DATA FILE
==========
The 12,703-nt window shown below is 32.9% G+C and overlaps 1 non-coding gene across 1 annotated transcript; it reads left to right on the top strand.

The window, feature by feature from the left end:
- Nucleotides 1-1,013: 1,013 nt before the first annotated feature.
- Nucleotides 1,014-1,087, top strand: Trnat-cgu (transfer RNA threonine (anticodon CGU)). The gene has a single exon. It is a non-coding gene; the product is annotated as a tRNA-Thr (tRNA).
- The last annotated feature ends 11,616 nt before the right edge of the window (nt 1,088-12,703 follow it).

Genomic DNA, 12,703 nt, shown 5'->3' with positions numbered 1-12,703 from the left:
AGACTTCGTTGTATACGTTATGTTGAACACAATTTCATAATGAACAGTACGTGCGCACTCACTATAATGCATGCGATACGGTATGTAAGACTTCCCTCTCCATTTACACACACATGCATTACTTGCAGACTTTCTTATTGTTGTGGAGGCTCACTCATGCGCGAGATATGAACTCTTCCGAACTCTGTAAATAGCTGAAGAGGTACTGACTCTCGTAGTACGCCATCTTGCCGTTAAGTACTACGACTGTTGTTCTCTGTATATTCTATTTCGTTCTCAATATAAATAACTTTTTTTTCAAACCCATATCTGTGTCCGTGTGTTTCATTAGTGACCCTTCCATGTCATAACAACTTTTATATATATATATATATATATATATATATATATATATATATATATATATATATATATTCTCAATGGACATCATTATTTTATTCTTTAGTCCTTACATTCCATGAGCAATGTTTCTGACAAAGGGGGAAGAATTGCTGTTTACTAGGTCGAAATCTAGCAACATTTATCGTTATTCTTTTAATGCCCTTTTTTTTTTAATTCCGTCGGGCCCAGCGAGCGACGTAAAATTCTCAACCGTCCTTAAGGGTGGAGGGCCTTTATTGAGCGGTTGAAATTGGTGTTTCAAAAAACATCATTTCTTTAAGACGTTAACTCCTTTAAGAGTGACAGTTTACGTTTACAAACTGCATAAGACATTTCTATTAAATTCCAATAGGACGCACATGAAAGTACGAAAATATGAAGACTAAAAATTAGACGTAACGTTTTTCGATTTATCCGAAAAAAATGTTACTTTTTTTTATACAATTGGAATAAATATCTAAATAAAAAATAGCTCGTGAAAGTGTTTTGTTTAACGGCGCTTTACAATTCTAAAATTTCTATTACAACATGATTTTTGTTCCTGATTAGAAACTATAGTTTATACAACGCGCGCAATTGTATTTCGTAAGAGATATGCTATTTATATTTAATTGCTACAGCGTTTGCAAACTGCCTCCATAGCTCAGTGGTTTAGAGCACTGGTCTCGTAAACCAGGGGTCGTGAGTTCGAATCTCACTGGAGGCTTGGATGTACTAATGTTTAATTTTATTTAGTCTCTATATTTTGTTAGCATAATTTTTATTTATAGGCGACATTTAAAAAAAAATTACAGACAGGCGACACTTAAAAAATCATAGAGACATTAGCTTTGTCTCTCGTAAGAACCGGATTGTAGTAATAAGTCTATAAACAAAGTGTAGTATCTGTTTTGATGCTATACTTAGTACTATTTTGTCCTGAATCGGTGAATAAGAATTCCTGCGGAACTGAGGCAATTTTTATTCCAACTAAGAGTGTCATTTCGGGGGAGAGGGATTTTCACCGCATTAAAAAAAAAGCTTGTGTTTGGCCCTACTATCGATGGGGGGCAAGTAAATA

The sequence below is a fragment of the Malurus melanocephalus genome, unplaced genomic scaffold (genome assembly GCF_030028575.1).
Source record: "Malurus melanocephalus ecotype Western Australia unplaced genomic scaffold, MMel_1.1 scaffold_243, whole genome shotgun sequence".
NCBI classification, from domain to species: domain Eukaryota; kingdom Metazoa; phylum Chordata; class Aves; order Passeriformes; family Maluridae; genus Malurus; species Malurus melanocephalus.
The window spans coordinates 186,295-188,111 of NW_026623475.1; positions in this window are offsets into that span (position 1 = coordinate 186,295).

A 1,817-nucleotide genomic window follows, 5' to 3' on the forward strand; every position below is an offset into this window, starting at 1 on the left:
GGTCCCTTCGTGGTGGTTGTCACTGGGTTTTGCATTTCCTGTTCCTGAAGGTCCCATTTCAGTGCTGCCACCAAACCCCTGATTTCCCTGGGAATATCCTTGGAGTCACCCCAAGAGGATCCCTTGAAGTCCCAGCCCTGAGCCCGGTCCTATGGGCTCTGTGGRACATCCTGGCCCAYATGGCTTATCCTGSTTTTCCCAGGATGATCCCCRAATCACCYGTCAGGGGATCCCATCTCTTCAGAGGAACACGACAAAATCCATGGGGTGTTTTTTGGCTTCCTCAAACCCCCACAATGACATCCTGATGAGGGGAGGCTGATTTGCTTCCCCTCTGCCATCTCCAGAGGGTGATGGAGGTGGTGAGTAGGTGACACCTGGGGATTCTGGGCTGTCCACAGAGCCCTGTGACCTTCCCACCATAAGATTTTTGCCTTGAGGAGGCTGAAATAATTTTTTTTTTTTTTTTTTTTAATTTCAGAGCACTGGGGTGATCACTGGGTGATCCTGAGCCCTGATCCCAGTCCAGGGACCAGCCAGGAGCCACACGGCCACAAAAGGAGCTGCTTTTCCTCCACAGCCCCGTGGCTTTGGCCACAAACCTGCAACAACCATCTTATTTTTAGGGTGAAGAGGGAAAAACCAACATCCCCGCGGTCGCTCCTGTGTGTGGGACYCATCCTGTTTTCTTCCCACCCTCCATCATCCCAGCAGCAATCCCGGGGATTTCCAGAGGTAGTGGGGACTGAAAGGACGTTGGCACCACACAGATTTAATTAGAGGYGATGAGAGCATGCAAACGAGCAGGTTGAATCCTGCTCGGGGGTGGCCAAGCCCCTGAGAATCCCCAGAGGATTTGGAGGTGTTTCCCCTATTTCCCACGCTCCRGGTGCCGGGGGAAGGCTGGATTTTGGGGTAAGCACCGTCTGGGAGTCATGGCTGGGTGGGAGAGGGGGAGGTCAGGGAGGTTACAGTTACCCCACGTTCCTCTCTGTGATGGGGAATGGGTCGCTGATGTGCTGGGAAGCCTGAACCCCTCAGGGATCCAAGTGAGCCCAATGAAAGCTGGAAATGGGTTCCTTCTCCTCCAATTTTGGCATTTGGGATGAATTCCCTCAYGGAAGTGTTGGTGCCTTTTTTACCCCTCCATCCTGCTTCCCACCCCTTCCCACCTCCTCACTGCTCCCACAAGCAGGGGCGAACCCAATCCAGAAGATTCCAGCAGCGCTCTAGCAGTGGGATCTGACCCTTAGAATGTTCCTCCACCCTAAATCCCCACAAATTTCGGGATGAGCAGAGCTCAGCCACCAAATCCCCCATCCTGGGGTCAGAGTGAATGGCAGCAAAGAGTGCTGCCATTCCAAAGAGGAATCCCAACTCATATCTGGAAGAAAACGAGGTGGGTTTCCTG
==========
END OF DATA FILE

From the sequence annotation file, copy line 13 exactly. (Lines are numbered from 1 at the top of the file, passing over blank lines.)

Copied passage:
GGTCCCTTCGTGGTGGTTGTCACTGGGTTTTGCATTTCCTGTTCCTGAAGGTCCCATTTCAGTGCTGCCACCAAACCCCTGATTTCCCTGGGAATATCCTTGGAGTCACCCCAAGAGGATCCCTTGAAGTCCCAGCCCTGAGCCCGGTCCTATGGGCTCTGTGGRACATCCTGGCCCAYATGGCTTATCCTGSTTTTCCCAGGATGATCCCCRAATCACCYGTCAGGGGATCCCATCTCTTCAGAGGAACACGACAAAATCCATGGGGTGTTTTTTGGCTTCCTCAAACCCCCACAATGACATCCTGATGAGGGGAGGCTGATTTGCTTCCCCTCTGCCATCTCCAGAGGGTGATGGAGGTGGTGAGTAGGTGACACCTGGGGATTCTGGGCTGTCCACAGAGCCCTGTGACCTTCCCACCATAAGATTTTTGCCTTGAGGAGGCTGAAATAATTTTTTTTTTTTTTTTTTTTAATTTCAGAGCACTGGGGTGATCACTGGGTGATCCTGAGCCCTGATCCCAGTCCAGGGACCAGCCAGGAGCCACACGGCCACAAAAGGAGCTGCTTTTCCTCCACAGCCCCGTGGCTTTGGCCACAAACCTGCAACAACCATCTTATTTTTAGGGTGAAGAGGGAAAAACCAACATCCCCGCGGTCGCTCCTGTGTGTGGGACYCATCCTGTTTTCTTCCCACCCTCCATCATCCCAGCAGCAATCCCGGGGATTTCCAGAGGTAGTGGGGACTGAAAGGACGTTGGCACCACACAGATTTAATTAGAGGYGATGAGAGCATGCAAACGAGCAGGTTGAATCCTGCTCGGGGGTGGCCAAGCCCCTGAGAATCCCCAGAGGATTTGGAGGTGTTTCCCCTATTTCCCACGCTCCRGGTGCCGGGGGAAGGCTGGATTTTGGGGTAAGCACCGTCTGGGAGTCATGGCTGGGTGGGAGAGGGGGAGGTCAGGGAGGTTACAGTTACCCCACGTTCCTCTCTGTGATGGGGAATGGGTCGCTGATGTGCTGGGAAGCCTGAACCCCTCAGGGATCCAAGTGAGCCCAATGAAAGCTGGAAATGGGTTCCTTCTCCTCCAATTTTGGCATTTGGGATGAATTCCCTCAYGGAAGTGTTGGTGCCTTTTTTACCCCTCCATCCTGCTTCCCACCCCTTCCCACCTCCTCACTGCTCCCACAAGCAGGGGCGAACCCAATCCAGAAGATTCCAGCAGCGCTCTAGCAGTGGGATCTGACCCTTAGAATGTTCCTCCACCCTAAATCCCCACAAATTTCGGGATGAGCAGAGCTCAGCCACCAAATCCCCCATCCTGGGGTCAGAGTGAATGGCAGCAAAGAGTGCTGCCATTCCAAAGAGGAATCCCAACTCATATCTGGAAGAAAACGAGGTGGGTTTCCTG